Stimulation of interstitial cell growth after selective destruction of foetal Leydig cells in the testis of postnatal rats

J. B. Kerr, G. P. Risbridger, C. M. Knell

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Abstract

Five-day-old male rats received a single treatment of ethane dimethanesulphonate (EDS), and the response of the testis on days 6-10 and 21 was examined by light microscopy and morphometry, supplemented by measurement of peripheral testosterone levels. One day after treatment, foetal Leydig cells degenerated, showing fragmentation, condensation and nuclear pyknosis. Macrophages phagocytosed the foetal Leydig cells resulting in their disappearance by day 7. Destruction of foetal Leydig cells was followed by an arrest of testicular growth in comparison to testes of intact age-matched control rats. In testes of EDS-treated rats, gonocytes and spermatogonia also degenerated, forming pyknotic bodies within the seminiferous cords. In contrast, interstitial fibroblasts and mesenchymal cells showed proliferative activity, which on days 4 and 5 after treatment resulted in peritubular hyperplasia surrounding each seminiferous cord. Thereafter, on day 21 after EDS administration, the previously depressed serum testosterone levels became markedly elevated coincident with the development of many immature-type Leydig cells, of which the total volume per testis was similar to that of Leydig cells in control testes, despite a four- to five-fold difference in testicular volumes. The results indicate that, although EDS destroys the foetal Leydig cells and impairs spermatogenesis, the interstitial tissue exhibits increased cell growth. The latter probably occurs in response to altered gonadotrophic stimulation and/or disturbances in the interaction between the seminiferous cords and the interstitial tissue.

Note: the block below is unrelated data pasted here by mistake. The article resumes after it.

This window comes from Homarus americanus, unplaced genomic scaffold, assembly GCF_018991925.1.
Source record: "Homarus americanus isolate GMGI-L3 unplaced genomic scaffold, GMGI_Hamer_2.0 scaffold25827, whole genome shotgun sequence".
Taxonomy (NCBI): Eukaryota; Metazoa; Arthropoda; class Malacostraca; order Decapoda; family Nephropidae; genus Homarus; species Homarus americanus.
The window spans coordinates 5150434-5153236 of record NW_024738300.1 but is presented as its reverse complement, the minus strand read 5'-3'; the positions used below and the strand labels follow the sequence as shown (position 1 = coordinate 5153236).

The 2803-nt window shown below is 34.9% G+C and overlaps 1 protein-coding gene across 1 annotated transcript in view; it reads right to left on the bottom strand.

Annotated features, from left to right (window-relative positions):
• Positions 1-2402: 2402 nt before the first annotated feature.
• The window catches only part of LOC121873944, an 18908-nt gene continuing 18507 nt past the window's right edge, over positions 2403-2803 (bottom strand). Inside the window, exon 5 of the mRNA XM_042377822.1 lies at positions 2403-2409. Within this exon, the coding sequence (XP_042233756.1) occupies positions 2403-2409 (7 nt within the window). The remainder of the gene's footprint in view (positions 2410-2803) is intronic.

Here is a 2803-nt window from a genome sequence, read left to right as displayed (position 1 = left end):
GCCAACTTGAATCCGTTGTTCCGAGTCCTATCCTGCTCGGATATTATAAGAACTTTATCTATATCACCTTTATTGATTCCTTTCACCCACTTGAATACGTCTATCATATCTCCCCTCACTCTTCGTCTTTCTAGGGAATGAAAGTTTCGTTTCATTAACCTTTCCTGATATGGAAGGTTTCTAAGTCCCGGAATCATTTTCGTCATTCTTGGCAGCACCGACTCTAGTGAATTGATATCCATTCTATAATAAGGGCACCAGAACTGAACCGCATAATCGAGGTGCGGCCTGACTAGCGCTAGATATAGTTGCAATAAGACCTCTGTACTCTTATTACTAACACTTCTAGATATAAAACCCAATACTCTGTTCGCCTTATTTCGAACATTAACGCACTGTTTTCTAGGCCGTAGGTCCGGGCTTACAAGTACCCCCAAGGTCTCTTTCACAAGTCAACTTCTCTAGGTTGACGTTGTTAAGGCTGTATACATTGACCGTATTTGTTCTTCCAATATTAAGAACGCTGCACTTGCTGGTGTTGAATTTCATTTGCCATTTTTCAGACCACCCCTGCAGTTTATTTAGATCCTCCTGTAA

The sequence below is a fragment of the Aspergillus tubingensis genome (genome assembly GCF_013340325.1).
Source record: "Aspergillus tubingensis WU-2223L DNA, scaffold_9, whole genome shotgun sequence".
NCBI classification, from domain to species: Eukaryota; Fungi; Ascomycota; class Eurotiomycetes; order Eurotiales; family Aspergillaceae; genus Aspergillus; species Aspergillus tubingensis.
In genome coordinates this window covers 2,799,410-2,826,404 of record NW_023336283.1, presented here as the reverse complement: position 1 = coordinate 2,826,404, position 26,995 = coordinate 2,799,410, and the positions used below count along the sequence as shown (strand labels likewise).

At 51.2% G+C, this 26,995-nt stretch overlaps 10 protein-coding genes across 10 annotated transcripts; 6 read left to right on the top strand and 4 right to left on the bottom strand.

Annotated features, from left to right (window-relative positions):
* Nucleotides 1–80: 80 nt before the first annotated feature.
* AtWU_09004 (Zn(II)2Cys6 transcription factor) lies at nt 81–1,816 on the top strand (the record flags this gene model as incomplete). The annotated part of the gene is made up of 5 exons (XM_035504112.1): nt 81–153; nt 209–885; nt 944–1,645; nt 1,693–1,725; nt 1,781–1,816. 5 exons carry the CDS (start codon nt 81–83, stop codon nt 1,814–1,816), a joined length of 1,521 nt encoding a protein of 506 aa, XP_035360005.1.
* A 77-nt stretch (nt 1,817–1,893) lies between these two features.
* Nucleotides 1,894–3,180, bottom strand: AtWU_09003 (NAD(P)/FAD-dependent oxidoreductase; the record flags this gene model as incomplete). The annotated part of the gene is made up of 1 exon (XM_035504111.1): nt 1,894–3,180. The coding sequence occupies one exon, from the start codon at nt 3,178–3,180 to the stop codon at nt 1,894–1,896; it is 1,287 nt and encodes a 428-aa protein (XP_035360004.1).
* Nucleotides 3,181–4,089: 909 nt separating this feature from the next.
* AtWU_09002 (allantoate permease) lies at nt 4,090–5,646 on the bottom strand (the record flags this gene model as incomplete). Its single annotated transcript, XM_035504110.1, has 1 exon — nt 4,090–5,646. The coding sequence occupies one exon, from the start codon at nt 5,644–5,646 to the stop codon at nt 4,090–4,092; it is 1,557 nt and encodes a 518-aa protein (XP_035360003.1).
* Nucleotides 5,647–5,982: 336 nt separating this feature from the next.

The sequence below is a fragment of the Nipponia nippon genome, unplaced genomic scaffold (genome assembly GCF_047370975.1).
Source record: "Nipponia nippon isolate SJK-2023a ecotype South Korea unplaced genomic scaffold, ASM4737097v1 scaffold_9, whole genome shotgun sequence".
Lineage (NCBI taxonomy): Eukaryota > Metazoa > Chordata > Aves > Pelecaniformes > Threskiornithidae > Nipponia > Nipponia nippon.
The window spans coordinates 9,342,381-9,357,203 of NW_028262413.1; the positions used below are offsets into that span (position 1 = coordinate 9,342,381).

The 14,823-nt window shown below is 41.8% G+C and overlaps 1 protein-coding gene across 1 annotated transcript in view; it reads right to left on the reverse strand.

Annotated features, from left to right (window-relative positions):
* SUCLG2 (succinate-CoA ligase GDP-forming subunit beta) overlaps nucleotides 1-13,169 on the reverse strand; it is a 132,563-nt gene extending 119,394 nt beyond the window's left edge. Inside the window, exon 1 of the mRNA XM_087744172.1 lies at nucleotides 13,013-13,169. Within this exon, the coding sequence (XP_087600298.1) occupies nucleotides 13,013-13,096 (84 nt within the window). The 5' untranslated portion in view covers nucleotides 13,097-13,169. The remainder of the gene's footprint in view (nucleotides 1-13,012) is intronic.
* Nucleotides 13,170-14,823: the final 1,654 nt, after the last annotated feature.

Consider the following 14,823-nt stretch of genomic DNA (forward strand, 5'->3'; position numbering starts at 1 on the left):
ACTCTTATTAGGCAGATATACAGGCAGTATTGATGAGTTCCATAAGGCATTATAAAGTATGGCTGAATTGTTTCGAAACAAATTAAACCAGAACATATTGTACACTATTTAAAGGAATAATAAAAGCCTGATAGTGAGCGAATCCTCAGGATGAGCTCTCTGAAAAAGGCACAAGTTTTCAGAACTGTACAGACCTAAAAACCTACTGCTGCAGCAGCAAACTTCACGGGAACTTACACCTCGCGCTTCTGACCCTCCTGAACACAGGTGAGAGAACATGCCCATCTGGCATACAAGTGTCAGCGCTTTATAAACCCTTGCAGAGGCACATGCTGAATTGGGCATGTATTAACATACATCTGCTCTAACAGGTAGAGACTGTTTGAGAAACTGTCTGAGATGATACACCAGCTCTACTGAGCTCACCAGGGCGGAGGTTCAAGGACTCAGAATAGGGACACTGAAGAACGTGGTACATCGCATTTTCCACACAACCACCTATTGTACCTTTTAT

Original languageEnglish
Pages (from-to)89-98
Number of pages10
JournalCell and Tissue Research
Volume252
Issue number1
DOIs
Publication statusPublished - Apr 1988

Keywords

  • Destruction
  • Ethane dimethanesulphonate
  • Foetal Leydig cells
  • Interstitial tissue differentiation
  • Neonatal rat
  • Spermatogenesis
  • Testis

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